While there have been contractor databases that monitor contractor performance, both governmental and third-party, we hear about the development of a new database that contracting officials will have to consult as part of their award process. Section 872 of the NDA Act calls on the Office of Management and Budget to establish and maintain a database of information on the integrity and performance of contractors with over $500,000 in annual federal contracts. This will bring a new dimension that both sides will need to monitor.
We also recognize that companies are being asked to be more responsible for oversight efforts. For example, Section 854 of the new NDA Act requires contractors to report offenses alleged to have been committed by, or against, contractor personnel in Iraq and Afghanistan. The accuracy of database information and its potential for misunderstanding or misuse are issues of concern for these important requirements.
While it is the government who sets contracting regulations and policies, I believe that contractors could help improve the contracting process by addressing these issues as well. For example, I have wondered if contractors could develop their own standards and best practices, just like the Software Engineering Institute's Capabilities Maturity Model Integration does for development process improvement. Such a complementary approach would not only help adherence to the law, but it would help contractors continuously improve business conduct standards. Procurements might require certification or give credit for such publicly determined standards. I believe in the importance of "role models."
But accountability is not merely about setting and following rules. It is not just the responsibility of a few. Accountability is also not just invoked for when things go wrong. Accountability and responsibility are tied to the concept of "trust." And "trust" is what establishes a "partnership" between the providers and their clients… and that's what's needed to get the best job done for the government, the taxpayers and the American people.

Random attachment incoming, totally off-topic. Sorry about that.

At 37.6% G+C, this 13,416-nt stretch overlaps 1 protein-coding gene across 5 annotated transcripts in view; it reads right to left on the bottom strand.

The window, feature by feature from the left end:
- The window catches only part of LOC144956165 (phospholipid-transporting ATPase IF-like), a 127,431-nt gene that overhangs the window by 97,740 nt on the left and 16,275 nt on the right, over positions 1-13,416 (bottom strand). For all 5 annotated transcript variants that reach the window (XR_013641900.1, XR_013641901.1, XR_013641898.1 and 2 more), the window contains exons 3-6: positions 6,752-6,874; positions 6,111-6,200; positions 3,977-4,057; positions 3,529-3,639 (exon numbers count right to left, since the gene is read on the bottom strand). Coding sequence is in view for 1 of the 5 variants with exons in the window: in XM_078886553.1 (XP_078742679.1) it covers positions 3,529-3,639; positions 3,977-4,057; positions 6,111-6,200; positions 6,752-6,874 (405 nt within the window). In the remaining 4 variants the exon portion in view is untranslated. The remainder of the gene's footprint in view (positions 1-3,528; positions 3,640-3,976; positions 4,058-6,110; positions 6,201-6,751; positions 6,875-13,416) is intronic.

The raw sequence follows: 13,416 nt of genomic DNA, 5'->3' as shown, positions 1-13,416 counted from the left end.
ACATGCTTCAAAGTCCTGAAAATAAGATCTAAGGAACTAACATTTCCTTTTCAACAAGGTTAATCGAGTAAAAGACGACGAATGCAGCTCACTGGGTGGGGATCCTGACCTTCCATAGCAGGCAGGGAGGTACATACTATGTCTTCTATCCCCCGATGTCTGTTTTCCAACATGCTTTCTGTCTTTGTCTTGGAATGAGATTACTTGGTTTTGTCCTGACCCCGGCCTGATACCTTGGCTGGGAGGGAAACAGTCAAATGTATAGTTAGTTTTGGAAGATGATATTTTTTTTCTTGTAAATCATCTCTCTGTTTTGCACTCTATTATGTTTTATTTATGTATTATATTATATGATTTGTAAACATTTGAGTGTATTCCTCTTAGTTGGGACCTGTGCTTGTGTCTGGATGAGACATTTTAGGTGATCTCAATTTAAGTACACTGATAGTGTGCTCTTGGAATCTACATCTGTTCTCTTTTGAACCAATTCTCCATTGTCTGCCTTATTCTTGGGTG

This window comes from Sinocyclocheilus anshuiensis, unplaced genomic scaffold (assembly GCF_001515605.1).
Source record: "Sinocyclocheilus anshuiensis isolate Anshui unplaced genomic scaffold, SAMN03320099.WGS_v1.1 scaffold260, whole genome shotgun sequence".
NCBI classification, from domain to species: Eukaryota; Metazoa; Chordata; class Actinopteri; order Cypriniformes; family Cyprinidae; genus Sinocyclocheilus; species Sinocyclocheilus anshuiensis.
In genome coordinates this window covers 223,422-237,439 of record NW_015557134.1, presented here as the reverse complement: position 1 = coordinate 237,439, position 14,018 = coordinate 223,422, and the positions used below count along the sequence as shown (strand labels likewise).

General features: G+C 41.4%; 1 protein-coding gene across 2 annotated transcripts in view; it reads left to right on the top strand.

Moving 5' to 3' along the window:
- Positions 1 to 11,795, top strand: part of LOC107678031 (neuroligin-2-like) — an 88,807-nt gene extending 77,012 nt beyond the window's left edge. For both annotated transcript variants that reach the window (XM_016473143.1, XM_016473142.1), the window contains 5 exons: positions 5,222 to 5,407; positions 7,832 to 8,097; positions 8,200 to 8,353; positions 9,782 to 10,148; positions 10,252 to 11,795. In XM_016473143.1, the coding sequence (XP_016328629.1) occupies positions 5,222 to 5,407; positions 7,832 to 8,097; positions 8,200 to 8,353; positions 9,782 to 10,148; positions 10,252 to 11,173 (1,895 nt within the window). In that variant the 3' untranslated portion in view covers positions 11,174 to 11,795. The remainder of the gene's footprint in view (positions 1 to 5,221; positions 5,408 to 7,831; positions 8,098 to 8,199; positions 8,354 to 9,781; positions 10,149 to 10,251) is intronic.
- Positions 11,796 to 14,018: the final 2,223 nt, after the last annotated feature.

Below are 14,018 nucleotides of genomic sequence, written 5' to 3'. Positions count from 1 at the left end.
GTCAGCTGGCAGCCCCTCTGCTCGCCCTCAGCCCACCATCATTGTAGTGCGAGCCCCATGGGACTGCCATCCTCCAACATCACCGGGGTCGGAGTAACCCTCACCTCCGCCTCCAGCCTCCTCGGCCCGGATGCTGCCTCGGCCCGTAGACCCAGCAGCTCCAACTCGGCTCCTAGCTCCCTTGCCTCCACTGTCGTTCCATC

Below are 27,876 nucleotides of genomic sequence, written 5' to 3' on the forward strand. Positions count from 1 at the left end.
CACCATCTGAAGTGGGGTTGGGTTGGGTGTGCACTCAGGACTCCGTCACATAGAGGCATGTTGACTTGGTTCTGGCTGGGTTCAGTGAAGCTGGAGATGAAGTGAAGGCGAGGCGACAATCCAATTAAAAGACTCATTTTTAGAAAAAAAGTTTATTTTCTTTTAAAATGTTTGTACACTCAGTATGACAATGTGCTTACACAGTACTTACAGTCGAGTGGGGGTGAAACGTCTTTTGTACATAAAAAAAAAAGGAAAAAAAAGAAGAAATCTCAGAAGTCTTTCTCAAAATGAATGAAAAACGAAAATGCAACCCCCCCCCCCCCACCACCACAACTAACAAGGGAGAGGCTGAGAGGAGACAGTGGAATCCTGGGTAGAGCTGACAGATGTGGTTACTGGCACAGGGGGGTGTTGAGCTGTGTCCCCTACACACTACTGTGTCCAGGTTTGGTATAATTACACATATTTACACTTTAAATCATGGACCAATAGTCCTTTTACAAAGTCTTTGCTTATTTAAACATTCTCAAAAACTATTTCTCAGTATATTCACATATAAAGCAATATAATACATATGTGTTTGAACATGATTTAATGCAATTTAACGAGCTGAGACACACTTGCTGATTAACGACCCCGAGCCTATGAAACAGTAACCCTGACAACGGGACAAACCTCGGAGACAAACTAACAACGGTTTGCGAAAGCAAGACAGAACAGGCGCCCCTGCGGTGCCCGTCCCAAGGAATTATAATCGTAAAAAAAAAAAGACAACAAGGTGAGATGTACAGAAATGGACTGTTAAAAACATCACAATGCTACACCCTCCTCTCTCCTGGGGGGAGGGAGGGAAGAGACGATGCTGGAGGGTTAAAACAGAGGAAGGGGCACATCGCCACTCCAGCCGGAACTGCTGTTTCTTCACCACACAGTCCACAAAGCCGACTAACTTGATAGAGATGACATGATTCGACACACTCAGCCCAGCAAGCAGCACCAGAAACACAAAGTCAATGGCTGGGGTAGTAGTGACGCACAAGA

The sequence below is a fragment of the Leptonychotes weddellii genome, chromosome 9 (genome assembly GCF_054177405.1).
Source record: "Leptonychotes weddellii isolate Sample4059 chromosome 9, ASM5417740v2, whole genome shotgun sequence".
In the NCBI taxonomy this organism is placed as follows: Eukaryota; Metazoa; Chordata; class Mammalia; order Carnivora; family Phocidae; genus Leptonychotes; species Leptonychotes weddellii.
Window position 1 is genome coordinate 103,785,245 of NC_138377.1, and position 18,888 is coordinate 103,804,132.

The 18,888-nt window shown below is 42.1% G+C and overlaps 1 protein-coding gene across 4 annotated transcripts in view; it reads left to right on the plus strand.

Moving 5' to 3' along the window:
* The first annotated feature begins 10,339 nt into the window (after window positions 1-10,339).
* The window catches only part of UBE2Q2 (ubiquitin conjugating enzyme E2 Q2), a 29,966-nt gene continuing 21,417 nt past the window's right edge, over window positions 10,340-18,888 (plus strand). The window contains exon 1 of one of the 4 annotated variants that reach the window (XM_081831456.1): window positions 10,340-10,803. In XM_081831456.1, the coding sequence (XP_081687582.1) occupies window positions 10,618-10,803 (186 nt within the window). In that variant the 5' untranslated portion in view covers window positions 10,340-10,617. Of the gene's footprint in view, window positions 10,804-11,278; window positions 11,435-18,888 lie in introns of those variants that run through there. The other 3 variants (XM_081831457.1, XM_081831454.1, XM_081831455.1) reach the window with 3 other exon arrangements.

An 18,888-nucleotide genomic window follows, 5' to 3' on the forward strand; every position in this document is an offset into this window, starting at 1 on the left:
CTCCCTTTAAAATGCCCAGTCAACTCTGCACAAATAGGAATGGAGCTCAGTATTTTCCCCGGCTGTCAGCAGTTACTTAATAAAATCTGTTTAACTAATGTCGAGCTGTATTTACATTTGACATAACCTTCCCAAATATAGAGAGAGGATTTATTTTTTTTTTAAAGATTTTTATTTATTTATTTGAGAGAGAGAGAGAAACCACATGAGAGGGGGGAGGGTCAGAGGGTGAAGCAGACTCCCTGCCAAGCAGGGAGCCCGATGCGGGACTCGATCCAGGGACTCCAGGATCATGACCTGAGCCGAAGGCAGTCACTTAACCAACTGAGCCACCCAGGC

Your colleagues, your clients or your contractors must be able to trust you to fulfill your responsibilities, perform quality work and resolve issues throughout the contract. Therefore, accountability must be part of all levels and functions in an organization. It is, in fact, a Quality Control concept.
And, ladies and gentlemen, as I see it, accountability and responsibility… and the ethical values of integrity, trust and "doing the right thing"… must be reflected in the behavior of an organization's leadership.
And, as stated in a June 2006 article in Contract Management magazine:
Strive to "always do right" - with this paradigm, sound ethical conduct will likely become second nature. And that's the message of my talk!
Doing the right thing should be the driving value standard of any organization. Leaders should set the policies as well as set an example for ethical behavior and accountability, so it becomes part of the organization's culture. And that culture then becomes the moral compass for all activities and employees. It also becomes the organization's "persona," which clients and colleagues can trust.
And if you ever have to question what accountability really means, just follow the example of President Harry S. Truman, who said, "The buck stops here!" And so does my time with you today.